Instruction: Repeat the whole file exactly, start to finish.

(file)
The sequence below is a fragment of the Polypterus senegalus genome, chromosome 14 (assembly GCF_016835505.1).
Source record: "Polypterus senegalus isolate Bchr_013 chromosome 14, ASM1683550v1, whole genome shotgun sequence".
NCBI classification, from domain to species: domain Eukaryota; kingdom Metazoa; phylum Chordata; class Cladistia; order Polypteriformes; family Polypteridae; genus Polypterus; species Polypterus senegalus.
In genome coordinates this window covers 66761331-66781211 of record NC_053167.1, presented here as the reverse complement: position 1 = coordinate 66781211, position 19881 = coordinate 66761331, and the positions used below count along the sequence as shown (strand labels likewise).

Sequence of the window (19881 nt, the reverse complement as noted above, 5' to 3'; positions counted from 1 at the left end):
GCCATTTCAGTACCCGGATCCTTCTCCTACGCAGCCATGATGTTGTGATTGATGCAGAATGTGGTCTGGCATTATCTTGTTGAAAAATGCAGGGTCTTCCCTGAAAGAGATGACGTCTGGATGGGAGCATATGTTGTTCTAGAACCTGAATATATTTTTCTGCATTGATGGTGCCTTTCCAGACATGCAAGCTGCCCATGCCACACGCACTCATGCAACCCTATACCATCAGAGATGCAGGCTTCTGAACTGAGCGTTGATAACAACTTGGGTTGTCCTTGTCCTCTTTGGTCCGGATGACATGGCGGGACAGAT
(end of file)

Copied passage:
The sequence below is a fragment of the Polypterus senegalus genome, chromosome 14 (assembly GCF_016835505.1).
Source record: "Polypterus senegalus isolate Bchr_013 chromosome 14, ASM1683550v1, whole genome shotgun sequence".
NCBI classification, from domain to species: domain Eukaryota; kingdom Metazoa; phylum Chordata; class Cladistia; order Polypteriformes; family Polypteridae; genus Polypterus; species Polypterus senegalus.
In genome coordinates this window covers 66761331-66781211 of record NC_053167.1, presented here as the reverse complement: position 1 = coordinate 66781211, position 19881 = coordinate 66761331, and the positions used below count along the sequence as shown (strand labels likewise).

Sequence of the window (19881 nt, the reverse complement as noted above, 5' to 3'; positions counted from 1 at the left end):
GCCATTTCAGTACCCGGATCCTTCTCCTACGCAGCCATGATGTTGTGATTGATGCAGAATGTGGTCTGGCATTATCTTGTTGAAAAATGCAGGGTCTTCCCTGAAAGAGATGACGTCTGGATGGGAGCATATGTTGTTCTAGAACCTGAATATATTTTTCTGCATTGATGGTGCCTTTCCAGACATGCAAGCTGCCCATGCCACACGCACTCATGCAACCCTATACCATCAGAGATGCAGGCTTCTGAACTGAGCGTTGATAACAACTTGGGTTGTCCTTGTCCTCTTTGGTCCGGATGACATGGCGGGACAGAT